Wellbeing and Trauma Dog, Buster, lends a paw to support wellbeing in the workplace
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Northamptonshire Police has this month been joined by Buster, a 13-month-old Llasa Apso dog who is putting his best paw forward to do his bit in supporting the mental wellbeing of police officers and staff across the Force.
Buster has joined the Force via a national Oscar Kilo scheme as a Wellbeing and Trauma Dog, whose unique responsibility will be to provide a calming presence amongst officers and staff, working hard to support organisational wellbeing and mental health.
The Oscar Kilo Wellbeing and Trauma Support Dogs service aims to make wellbeing dogs available to all forces who wish to introduce a dog as part of their wellbeing provision. The service currently has representation from 30 UK Police Forces and Fire and Rescue Services across the country, with Buster joining as the latest new member of the national cohort.
Wellbeing dogs can be introduced after officers have dealt with traumatic or stressful circumstances or as part of a de-briefing process. It is a voluntary role which officers and staff undertake over and above their day job as they personally understand the benefits of having a dog.
To ensure he was appropriate for the role, Buster underwent a period of assessment by one of the Force’s Dog Handlers, PC Steve Thorpe, to ensure he had the right temperament and nature as a wellbeing dog. Needless to say, he passed with flying colours.
Sergeant Sharan Wildman, who has led the programme for introducing wellbeing dogs to Northamptonshire Police, said: “There is plenty of evidence proving the physical benefits of having a dog, however emerging research clearly shows the many ways in which dogs can provide support with mental health, by creating a sense of calm, improving daily emotional and psychological stresses, and helping people to deal with the impact of a traumatic event.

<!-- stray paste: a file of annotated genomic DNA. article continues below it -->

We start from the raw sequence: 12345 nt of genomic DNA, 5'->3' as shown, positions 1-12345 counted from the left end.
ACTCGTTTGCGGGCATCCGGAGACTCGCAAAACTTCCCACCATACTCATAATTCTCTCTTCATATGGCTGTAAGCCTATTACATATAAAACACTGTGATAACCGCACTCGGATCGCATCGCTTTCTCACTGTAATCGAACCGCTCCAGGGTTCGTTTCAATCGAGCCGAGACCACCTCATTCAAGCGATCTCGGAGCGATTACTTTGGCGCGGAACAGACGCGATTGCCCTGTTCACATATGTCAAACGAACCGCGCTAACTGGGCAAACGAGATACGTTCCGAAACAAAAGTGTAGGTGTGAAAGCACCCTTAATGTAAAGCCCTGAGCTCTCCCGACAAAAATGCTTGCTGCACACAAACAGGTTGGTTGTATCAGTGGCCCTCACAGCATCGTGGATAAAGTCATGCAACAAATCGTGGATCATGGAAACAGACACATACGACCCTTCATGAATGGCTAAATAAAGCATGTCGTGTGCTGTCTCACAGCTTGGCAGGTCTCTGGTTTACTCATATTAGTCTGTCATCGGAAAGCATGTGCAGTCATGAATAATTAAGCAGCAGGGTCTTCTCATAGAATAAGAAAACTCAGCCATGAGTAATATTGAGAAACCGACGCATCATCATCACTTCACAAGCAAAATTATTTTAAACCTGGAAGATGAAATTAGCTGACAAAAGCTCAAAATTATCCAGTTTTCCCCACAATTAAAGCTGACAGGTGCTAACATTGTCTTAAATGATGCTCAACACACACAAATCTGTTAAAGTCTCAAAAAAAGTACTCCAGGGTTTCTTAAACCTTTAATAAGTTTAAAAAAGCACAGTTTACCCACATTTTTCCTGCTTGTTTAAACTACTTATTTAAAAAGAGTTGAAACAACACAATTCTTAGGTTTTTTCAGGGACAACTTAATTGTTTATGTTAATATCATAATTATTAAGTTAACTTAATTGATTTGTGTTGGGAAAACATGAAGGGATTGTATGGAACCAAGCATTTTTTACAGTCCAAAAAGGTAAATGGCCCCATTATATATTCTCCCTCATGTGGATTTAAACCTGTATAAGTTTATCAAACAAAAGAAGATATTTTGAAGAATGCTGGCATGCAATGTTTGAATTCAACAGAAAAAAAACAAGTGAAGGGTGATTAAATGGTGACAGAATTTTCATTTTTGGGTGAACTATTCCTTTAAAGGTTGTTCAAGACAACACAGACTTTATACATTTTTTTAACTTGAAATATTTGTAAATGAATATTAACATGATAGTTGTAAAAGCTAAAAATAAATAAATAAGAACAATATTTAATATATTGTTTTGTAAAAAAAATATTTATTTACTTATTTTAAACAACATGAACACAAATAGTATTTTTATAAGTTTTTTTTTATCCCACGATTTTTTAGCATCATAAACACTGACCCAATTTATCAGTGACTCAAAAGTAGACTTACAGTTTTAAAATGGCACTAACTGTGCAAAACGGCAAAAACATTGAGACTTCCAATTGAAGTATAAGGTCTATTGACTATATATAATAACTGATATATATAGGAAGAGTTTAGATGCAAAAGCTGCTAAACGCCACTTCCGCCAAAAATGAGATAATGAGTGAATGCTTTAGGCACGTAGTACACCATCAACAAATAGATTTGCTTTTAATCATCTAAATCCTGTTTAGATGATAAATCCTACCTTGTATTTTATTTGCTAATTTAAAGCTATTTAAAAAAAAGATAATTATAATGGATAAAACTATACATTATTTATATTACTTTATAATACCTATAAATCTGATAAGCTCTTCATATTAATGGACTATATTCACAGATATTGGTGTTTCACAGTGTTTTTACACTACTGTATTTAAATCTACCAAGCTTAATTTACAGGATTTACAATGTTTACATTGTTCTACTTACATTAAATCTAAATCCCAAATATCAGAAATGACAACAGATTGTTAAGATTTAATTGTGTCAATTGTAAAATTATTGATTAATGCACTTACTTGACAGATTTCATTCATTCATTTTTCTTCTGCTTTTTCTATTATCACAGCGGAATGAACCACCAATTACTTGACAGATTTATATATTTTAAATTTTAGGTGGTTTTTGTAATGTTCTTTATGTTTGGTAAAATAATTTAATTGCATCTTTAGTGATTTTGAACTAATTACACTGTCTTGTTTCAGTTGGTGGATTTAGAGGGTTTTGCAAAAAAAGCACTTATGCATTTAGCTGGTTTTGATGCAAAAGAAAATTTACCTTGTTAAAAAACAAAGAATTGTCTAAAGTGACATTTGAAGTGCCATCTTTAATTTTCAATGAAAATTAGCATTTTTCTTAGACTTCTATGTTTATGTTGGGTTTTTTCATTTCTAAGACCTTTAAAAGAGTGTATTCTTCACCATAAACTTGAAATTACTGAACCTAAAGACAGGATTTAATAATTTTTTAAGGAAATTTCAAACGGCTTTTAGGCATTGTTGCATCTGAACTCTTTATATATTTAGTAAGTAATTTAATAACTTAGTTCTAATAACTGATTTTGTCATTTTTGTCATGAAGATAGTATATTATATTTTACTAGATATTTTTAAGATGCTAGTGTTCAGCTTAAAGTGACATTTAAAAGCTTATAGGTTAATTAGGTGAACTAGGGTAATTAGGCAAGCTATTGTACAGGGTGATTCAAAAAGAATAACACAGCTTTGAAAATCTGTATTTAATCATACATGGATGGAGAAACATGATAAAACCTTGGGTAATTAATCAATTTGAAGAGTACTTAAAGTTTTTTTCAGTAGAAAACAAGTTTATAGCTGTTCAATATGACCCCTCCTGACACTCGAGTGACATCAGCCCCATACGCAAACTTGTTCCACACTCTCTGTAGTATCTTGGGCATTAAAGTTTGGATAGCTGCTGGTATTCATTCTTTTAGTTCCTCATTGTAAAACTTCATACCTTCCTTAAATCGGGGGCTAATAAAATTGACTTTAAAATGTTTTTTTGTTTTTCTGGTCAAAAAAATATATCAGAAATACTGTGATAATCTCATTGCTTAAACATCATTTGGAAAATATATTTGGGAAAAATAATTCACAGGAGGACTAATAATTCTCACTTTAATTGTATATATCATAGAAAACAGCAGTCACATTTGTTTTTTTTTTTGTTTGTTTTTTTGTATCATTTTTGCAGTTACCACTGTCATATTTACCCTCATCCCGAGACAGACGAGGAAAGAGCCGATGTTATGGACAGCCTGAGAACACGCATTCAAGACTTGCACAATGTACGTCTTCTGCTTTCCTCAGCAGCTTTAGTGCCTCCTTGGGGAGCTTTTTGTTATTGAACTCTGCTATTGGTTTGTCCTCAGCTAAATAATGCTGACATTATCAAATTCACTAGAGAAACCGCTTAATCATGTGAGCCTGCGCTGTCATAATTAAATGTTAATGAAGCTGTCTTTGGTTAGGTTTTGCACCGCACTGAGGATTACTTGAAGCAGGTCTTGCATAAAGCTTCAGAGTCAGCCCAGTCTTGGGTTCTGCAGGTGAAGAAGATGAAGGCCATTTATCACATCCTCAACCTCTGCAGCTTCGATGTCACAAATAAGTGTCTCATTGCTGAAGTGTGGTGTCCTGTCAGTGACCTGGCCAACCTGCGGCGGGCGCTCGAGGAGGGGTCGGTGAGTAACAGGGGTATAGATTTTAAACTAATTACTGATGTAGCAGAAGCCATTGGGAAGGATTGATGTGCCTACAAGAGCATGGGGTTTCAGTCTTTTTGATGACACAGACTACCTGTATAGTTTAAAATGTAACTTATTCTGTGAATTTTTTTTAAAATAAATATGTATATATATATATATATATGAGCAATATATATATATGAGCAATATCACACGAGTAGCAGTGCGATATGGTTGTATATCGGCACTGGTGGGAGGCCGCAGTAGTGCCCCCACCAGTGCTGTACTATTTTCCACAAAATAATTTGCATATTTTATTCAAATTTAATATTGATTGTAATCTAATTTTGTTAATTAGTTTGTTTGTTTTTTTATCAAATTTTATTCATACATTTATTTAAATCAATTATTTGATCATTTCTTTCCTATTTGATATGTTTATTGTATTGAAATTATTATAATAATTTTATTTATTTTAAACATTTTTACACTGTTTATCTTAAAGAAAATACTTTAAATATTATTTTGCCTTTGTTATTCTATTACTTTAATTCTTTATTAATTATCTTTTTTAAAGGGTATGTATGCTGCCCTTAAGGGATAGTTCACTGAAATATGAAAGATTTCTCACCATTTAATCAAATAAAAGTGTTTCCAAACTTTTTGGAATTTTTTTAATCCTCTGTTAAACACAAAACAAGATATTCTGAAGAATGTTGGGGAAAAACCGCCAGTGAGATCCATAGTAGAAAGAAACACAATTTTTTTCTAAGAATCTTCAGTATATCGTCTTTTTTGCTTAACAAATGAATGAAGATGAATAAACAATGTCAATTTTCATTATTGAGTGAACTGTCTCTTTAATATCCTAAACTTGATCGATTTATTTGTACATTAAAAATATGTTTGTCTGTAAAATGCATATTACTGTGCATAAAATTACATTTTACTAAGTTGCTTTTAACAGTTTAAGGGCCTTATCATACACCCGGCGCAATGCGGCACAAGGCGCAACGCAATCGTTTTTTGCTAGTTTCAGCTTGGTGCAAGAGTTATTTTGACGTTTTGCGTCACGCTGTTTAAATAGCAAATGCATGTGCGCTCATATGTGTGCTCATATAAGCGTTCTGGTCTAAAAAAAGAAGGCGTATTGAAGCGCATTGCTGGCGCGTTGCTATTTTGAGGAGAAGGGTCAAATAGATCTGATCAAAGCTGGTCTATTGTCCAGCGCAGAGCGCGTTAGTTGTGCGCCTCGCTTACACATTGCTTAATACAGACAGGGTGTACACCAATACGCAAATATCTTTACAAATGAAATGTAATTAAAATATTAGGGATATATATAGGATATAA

“Police officers and staff do a demanding and sometimes dangerous job, and in many roles are frequently exposed to trauma. Whether it’s call handlers responding to stressful or upsetting calls, or officers investigating serious or traumatic incidents, Buster’s role will be to provide a few minutes of relief for those in need across the workplace.”
After being formally accredited last week, Buster and his owner, Superintendent Emily Vernon, have already conducted several unofficial visits to Northamptonshire Police’s Force Control Room, spending time getting to know the Force’s call handlers.
Buster’s first visit in an official capacity was made earlier this month, where he and Superintendent Vernon visited officers and staff based at Darby House in Wellingborough, taking the time to be formally welcomed by Chief Constable Nick Adderley - with a treat or two, of course.
On his new role, Superintendent Emily Vernon said: “When the Force was on the hunt for potential wellbeing dogs, I was excited to put forward Buster as a contender. He is smart, loves attention, and will do absolutely anything for a treat – he has already found a best friend with the Chief Constable!
“We have already seen the hugely positive impact of Buster’s visits on those around him within the workplace. When he is around, the atmosphere immediately changes, with people keen to interact with him which in turn reduces feelings of stress and anxiety.
“Wellbeing is incredibly important in the workplace and particularly so after the challenges of Covid-19, and it is heart-warming to see the positive impact Buster is already having on everyone around him. I am really pleased to be part of this initiative, and look forward to introducing him to the rest of the organisation.”